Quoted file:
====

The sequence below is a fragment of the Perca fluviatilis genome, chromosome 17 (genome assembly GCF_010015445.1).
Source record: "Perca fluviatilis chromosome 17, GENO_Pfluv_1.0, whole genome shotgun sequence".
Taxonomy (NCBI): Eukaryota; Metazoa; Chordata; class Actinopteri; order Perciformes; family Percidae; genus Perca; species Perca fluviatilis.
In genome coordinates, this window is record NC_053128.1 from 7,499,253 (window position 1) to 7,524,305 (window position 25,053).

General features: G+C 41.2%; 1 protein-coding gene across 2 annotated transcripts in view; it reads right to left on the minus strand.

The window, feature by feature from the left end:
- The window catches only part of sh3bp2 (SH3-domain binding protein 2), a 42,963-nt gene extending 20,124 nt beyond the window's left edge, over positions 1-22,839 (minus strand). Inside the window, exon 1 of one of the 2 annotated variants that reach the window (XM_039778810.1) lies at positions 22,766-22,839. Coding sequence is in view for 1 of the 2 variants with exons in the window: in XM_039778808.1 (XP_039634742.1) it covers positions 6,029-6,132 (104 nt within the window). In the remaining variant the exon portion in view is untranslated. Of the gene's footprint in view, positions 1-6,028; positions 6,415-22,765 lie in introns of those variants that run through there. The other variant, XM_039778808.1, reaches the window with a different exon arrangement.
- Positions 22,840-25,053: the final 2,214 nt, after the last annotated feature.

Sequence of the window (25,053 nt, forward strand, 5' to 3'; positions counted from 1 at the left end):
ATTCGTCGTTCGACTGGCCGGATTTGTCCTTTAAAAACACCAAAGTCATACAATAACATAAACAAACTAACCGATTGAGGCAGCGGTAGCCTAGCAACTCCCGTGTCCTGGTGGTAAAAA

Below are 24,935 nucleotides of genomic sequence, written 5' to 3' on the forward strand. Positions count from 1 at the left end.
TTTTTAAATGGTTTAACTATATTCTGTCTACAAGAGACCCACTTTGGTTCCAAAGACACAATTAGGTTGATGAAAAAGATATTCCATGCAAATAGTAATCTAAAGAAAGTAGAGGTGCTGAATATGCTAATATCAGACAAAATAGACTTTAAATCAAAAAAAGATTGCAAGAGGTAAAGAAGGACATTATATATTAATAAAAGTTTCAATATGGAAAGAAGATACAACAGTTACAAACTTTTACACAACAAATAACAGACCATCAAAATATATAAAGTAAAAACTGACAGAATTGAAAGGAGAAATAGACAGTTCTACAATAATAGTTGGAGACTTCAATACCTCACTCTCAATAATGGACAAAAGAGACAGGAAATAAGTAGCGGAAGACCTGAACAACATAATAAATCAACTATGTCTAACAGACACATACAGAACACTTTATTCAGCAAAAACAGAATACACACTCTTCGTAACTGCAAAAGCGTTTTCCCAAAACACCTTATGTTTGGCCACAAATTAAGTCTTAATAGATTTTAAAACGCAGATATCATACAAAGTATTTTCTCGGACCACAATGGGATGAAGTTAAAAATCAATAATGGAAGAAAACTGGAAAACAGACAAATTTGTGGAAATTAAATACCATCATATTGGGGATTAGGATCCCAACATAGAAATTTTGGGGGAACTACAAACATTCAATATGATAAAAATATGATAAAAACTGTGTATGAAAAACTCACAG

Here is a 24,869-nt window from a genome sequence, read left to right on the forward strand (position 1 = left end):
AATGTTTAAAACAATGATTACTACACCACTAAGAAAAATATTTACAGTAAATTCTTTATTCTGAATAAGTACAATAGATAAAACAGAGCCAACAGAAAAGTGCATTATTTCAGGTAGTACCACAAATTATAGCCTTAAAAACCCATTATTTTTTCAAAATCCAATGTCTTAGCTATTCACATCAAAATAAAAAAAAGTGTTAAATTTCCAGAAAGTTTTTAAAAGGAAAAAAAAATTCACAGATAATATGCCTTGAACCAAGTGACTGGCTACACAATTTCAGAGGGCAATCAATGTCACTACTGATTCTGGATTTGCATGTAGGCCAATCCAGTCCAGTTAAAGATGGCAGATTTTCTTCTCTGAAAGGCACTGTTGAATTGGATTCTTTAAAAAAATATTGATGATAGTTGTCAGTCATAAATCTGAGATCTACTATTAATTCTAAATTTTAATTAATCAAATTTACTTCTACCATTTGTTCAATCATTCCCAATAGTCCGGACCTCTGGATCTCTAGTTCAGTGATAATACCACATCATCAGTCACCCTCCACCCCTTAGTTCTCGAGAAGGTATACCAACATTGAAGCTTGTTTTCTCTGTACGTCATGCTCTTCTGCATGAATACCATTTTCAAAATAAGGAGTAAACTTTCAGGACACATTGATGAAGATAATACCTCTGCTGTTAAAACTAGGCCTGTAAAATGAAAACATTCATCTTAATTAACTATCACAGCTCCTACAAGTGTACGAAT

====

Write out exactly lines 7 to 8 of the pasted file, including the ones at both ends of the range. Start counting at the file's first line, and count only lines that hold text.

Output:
- The window catches only part of sh3bp2 (SH3-domain binding protein 2), a 42,963-nt gene extending 20,124 nt beyond the window's left edge, over positions 1-22,839 (minus strand). Inside the window, exon 1 of one of the 2 annotated variants that reach the window (XM_039778810.1) lies at positions 22,766-22,839. Coding sequence is in view for 1 of the 2 variants with exons in the window: in XM_039778808.1 (XP_039634742.1) it covers positions 6,029-6,132 (104 nt within the window). In the remaining variant the exon portion in view is untranslated. Of the gene's footprint in view, positions 1-6,028; positions 6,415-22,765 lie in introns of those variants that run through there. The other variant, XM_039778808.1, reaches the window with a different exon arrangement.
- Positions 22,840-25,053: the final 2,214 nt, after the last annotated feature.